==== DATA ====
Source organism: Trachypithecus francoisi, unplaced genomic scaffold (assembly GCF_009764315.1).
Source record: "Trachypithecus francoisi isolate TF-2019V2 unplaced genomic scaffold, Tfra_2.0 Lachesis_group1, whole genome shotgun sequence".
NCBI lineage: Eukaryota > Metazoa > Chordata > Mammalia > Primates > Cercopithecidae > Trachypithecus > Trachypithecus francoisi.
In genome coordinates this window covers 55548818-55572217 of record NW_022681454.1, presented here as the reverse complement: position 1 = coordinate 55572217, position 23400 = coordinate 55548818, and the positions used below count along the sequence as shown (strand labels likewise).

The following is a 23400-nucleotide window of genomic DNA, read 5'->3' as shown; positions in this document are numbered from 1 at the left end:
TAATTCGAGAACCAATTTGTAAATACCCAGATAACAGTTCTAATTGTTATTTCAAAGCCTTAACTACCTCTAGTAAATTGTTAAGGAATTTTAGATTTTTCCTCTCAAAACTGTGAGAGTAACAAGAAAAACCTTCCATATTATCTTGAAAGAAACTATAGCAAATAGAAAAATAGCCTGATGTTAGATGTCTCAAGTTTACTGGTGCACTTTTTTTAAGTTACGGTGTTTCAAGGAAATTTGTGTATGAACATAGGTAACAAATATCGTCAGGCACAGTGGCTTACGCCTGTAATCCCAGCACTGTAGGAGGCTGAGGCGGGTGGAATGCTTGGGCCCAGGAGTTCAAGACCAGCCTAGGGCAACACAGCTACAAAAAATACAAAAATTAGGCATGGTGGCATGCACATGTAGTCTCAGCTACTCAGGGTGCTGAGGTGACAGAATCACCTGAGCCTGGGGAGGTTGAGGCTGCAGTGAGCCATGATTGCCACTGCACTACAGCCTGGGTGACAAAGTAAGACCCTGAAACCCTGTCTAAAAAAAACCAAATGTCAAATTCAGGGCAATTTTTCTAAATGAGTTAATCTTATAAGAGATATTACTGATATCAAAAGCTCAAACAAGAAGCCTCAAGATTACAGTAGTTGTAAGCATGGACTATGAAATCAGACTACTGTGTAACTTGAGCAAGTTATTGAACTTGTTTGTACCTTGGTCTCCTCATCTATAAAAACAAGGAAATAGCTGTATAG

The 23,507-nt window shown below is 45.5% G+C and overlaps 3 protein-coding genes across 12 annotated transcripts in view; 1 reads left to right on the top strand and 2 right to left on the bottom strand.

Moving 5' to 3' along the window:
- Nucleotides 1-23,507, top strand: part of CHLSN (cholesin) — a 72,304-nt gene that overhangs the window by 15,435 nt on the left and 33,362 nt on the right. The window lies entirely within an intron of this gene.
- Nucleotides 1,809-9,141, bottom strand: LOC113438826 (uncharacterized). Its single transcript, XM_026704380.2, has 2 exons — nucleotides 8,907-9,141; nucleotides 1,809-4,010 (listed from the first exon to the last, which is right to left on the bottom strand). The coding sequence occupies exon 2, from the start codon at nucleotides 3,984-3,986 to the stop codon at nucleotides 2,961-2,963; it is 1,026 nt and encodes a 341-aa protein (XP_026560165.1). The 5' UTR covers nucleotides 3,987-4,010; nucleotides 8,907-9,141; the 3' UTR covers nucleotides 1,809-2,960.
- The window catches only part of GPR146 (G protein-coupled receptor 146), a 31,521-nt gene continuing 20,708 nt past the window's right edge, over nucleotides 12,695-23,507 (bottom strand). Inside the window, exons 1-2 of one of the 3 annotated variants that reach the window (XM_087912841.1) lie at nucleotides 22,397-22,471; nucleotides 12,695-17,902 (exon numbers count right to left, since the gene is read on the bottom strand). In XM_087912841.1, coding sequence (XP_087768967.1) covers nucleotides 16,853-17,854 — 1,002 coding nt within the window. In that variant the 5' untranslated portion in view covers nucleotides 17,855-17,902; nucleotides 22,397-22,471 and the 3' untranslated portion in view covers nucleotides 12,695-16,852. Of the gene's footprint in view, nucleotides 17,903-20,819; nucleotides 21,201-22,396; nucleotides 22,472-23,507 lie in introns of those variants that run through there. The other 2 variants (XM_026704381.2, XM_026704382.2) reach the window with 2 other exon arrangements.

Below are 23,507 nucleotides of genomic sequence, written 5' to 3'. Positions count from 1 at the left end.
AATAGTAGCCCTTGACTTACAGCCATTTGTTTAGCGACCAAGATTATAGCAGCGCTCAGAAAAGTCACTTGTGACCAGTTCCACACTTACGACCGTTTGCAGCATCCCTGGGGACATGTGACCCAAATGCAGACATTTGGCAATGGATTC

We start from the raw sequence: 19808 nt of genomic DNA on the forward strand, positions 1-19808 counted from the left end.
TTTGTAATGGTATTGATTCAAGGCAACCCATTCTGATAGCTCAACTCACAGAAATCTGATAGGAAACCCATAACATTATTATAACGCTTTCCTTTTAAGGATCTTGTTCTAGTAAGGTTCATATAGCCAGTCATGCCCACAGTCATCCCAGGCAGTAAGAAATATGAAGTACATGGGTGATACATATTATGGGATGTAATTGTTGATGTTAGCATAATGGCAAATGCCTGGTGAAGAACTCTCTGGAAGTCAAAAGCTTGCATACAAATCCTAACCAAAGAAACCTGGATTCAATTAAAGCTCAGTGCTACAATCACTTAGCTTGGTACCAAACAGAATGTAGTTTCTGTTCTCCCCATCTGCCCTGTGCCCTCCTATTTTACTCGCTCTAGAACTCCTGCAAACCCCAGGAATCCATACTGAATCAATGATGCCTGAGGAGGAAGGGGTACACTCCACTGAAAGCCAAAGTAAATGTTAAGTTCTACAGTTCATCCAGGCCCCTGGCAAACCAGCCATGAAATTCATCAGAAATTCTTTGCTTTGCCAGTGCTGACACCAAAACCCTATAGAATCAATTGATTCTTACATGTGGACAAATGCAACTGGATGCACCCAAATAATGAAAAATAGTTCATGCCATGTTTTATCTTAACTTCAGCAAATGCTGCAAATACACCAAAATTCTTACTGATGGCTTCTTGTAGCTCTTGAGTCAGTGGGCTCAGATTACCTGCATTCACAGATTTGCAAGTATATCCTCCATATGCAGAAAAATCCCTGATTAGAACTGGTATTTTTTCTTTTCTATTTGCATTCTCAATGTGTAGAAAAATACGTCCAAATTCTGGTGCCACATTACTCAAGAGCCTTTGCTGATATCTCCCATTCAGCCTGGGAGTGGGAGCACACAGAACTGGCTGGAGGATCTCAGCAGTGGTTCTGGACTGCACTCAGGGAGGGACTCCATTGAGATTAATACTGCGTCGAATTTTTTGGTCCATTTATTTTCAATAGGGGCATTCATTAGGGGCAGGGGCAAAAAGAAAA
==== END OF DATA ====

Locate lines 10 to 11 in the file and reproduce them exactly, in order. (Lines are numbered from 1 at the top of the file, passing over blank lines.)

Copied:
- Nucleotides 1,809-9,141, bottom strand: LOC113438826 (uncharacterized). Its single transcript, XM_026704380.2, has 2 exons — nucleotides 8,907-9,141; nucleotides 1,809-4,010 (listed from the first exon to the last, which is right to left on the bottom strand). The coding sequence occupies exon 2, from the start codon at nucleotides 3,984-3,986 to the stop codon at nucleotides 2,961-2,963; it is 1,026 nt and encodes a 341-aa protein (XP_026560165.1). The 5' UTR covers nucleotides 3,987-4,010; nucleotides 8,907-9,141; the 3' UTR covers nucleotides 1,809-2,960.
- The window catches only part of GPR146 (G protein-coupled receptor 146), a 31,521-nt gene continuing 20,708 nt past the window's right edge, over nucleotides 12,695-23,507 (bottom strand). Inside the window, exons 1-2 of one of the 3 annotated variants that reach the window (XM_087912841.1) lie at nucleotides 22,397-22,471; nucleotides 12,695-17,902 (exon numbers count right to left, since the gene is read on the bottom strand). In XM_087912841.1, coding sequence (XP_087768967.1) covers nucleotides 16,853-17,854 — 1,002 coding nt within the window. In that variant the 5' untranslated portion in view covers nucleotides 17,855-17,902; nucleotides 22,397-22,471 and the 3' untranslated portion in view covers nucleotides 12,695-16,852. Of the gene's footprint in view, nucleotides 17,903-20,819; nucleotides 21,201-22,396; nucleotides 22,472-23,507 lie in introns of those variants that run through there. The other 2 variants (XM_026704381.2, XM_026704382.2) reach the window with 2 other exon arrangements.